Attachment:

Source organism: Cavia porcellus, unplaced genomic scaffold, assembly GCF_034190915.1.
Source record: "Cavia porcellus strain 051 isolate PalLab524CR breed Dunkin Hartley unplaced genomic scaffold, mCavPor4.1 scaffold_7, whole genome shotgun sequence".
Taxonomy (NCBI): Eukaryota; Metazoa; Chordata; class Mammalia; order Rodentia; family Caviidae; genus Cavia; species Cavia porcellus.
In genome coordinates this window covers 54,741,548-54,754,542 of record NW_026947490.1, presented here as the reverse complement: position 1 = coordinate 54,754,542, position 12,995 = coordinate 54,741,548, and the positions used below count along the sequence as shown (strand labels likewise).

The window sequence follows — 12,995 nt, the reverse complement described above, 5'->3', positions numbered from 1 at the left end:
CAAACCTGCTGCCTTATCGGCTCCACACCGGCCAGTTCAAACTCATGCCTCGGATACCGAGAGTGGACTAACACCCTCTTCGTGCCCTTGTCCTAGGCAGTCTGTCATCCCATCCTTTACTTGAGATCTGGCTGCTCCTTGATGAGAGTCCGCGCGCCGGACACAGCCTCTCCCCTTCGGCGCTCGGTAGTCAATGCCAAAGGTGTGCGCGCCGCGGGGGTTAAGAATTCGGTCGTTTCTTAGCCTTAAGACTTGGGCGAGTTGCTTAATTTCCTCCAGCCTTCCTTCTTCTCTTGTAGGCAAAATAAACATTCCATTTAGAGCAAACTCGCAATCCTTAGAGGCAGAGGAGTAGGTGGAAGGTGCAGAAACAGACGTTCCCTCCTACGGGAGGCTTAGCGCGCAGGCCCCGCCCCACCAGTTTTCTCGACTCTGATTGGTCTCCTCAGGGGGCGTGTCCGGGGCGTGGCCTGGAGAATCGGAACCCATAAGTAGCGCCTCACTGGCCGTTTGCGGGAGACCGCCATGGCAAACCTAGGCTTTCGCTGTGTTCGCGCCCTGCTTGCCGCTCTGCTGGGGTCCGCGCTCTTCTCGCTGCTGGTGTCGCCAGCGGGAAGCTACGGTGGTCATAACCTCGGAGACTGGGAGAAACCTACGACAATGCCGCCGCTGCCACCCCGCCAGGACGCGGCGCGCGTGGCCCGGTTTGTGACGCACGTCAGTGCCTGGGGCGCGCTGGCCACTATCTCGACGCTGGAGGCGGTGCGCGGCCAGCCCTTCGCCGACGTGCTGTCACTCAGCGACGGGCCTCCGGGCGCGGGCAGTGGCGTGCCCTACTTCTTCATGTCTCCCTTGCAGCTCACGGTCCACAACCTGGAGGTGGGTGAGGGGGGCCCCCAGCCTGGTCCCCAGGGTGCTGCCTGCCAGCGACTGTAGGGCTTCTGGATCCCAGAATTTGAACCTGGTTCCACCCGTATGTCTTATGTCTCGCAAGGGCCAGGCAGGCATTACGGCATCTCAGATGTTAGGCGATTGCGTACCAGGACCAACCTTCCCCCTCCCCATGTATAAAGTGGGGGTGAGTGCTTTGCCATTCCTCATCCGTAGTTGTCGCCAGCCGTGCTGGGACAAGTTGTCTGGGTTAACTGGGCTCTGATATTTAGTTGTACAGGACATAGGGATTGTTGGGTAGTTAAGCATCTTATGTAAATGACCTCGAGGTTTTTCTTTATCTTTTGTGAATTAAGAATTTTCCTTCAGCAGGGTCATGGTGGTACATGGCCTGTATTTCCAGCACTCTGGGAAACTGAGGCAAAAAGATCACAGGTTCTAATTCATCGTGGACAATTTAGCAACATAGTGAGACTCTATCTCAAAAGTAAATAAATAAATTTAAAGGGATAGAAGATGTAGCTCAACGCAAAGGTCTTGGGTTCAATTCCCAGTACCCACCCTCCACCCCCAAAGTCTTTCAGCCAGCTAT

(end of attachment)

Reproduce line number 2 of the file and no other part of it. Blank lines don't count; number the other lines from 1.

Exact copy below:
Source record: "Cavia porcellus strain 051 isolate PalLab524CR breed Dunkin Hartley unplaced genomic scaffold, mCavPor4.1 scaffold_7, whole genome shotgun sequence".